My life in books
Roddy Pow is a primary school teacher in west London
What I'm reading
Alone in Berlin
By Hans Fallada
An astonishing novel of the Second World War written by a German, this is an everyday story of Nazi folk, told in an almost fairytale style, with the characters' lives played out under the extraordinary conditions of the Hitler regime. It tells the story of a simple and ultimately futile act of resistance by one middle-aged couple which shines a bright light into a dark time. It is harrowing, heroic, grotesque and utterly brilliant.
The book I loved as a child
The Ragged Trousered Philanthropists
By Robert Tressell
This tract was required reading for just about every leftwing teenager of my generation. It was written in the early years of the 20th century and qualifies more as classic socialism than classic literature. It is a ponderous plod through the arguments against the class system through the rather contrived lives of painters and decorators in Mugsborough (get it?). I have a horrible feeling that it might not have aged that well, even if it did shape my views on the way the world works.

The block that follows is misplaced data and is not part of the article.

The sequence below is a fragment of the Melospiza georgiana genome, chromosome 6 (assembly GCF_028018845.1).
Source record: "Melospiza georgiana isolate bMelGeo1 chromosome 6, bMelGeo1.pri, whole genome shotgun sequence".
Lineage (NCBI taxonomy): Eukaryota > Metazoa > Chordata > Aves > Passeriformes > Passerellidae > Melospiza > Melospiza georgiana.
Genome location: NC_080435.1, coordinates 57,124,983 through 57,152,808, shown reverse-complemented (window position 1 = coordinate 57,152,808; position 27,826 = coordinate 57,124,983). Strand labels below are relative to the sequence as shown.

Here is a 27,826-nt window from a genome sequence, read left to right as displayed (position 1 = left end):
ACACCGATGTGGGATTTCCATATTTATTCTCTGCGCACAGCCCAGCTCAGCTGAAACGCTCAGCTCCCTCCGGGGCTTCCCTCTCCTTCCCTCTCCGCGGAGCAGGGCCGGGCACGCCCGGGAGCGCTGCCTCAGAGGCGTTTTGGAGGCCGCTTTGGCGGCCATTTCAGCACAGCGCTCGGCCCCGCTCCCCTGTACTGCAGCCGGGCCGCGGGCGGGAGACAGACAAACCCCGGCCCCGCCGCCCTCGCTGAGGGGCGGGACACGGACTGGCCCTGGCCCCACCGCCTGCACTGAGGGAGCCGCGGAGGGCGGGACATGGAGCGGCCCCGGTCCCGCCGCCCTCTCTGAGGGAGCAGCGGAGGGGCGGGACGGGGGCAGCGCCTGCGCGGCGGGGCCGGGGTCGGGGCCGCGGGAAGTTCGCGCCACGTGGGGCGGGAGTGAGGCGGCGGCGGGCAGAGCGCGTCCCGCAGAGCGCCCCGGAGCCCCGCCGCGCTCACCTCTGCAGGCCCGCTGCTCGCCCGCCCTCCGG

Read this before you die
By George Orwell
This was once on everyone's reading list, but might have fallen by the wayside now. More than anything, this is a book about language and how it can be distorted in the hands of those who want to control our thinking. It is a warning against the all-powerful state and one of the few books that unites people of all political persuasions. The characters are one-dimensional and the plot is clunky, but it is a definitive piece of mid-20th-century political literature, casting a message that still resonates every time you hear some "spin".
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